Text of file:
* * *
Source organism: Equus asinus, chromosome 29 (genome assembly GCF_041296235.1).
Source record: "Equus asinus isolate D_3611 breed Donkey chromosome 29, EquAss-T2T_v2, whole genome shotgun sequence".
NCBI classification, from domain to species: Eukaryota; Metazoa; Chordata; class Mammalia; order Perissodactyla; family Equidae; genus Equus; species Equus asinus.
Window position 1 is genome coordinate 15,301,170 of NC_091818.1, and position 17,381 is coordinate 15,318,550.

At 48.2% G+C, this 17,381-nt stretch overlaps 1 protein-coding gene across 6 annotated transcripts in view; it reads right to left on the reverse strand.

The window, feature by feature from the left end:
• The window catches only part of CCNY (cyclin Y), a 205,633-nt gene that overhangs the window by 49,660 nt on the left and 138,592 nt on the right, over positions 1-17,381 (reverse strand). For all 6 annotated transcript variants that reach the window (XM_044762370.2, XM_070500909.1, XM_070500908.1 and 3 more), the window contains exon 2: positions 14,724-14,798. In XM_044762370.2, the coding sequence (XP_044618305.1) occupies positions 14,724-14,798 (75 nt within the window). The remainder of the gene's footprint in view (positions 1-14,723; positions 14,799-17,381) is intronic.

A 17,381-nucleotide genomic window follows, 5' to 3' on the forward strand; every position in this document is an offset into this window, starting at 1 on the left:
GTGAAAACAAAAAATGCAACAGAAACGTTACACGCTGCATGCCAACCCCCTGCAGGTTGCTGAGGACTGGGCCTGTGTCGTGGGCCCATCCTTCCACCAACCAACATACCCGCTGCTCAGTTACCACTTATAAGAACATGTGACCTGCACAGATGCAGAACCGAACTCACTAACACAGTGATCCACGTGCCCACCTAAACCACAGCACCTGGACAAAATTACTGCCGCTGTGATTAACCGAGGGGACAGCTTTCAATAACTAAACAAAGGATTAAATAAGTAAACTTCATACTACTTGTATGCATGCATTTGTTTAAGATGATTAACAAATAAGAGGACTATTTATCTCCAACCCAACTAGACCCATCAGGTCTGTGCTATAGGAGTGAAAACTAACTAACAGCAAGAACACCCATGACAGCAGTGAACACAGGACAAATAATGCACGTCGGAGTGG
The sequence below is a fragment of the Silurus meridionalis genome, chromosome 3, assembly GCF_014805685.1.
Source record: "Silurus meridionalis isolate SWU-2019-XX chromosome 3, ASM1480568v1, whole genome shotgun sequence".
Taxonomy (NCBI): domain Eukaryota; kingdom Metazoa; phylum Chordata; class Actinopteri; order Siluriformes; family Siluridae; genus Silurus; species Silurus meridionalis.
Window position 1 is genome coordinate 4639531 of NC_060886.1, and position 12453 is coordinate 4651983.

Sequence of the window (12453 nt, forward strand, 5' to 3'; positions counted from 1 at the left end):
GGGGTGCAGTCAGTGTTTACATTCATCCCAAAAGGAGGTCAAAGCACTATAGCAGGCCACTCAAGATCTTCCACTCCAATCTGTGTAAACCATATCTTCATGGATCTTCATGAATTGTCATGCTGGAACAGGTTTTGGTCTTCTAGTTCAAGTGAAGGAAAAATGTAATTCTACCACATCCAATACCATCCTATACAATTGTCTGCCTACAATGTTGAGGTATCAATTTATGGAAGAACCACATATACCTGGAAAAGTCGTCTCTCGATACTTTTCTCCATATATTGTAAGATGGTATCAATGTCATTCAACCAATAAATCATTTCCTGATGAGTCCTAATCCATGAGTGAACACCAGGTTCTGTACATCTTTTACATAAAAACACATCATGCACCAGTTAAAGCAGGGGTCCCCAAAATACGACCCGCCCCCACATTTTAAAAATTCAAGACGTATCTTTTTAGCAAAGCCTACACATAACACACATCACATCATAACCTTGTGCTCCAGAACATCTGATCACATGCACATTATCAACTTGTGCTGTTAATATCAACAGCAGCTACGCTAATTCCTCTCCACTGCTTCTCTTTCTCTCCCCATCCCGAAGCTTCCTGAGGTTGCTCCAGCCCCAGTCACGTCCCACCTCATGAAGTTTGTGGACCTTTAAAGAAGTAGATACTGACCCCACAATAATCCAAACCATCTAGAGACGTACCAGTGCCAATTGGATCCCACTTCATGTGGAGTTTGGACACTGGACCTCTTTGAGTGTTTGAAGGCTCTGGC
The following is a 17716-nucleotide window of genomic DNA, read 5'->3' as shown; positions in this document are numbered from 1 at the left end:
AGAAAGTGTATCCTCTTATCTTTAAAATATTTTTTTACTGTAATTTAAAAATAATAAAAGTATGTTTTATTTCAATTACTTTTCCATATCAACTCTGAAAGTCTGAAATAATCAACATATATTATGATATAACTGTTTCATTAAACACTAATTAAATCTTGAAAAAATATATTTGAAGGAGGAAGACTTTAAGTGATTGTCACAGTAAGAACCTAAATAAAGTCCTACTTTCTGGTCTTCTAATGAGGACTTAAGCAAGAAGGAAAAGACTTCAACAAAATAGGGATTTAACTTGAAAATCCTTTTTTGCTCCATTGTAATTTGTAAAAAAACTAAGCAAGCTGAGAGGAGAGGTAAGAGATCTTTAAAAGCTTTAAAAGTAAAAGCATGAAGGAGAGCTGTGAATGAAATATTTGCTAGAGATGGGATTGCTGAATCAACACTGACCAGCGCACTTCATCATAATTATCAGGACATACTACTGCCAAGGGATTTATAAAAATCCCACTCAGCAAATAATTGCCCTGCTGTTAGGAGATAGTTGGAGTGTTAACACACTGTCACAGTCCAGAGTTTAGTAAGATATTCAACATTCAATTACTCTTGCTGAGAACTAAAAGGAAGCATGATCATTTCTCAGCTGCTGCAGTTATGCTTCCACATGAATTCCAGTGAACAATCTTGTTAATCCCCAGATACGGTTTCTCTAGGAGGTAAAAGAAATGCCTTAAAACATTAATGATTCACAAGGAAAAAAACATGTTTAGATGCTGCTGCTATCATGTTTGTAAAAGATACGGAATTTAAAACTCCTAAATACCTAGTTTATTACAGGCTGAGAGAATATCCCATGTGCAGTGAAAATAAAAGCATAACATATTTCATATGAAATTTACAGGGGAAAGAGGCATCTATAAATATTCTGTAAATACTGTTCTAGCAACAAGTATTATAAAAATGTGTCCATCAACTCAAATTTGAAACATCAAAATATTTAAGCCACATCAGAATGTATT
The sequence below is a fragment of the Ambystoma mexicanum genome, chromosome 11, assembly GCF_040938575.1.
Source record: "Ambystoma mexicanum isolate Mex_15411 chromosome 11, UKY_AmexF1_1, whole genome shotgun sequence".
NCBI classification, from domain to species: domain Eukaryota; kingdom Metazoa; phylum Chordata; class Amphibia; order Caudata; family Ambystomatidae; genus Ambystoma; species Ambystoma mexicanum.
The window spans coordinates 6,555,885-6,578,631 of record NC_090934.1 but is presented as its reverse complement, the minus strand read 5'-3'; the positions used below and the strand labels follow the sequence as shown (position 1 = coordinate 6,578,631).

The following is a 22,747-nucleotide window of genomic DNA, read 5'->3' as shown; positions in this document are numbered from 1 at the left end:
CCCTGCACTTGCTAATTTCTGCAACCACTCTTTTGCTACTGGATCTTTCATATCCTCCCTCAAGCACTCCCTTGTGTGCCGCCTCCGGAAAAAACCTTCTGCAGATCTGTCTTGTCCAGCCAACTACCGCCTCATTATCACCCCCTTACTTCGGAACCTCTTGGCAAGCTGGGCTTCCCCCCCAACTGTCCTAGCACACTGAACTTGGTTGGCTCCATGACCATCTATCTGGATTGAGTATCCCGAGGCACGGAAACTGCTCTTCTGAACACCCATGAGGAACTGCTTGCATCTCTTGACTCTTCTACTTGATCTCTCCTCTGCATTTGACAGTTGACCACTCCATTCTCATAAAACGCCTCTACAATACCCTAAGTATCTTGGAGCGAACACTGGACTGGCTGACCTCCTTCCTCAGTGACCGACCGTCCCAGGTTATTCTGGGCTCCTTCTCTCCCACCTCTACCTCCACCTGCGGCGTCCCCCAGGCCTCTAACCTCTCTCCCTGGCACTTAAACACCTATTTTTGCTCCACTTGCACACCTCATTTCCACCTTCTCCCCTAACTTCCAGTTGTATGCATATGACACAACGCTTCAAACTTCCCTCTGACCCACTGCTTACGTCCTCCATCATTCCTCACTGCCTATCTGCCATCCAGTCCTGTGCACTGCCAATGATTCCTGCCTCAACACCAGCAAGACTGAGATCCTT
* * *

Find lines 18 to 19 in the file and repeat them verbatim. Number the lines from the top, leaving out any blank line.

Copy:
The sequence below is a fragment of the Ambystoma mexicanum genome, chromosome 11, assembly GCF_040938575.1.
Source record: "Ambystoma mexicanum isolate Mex_15411 chromosome 11, UKY_AmexF1_1, whole genome shotgun sequence".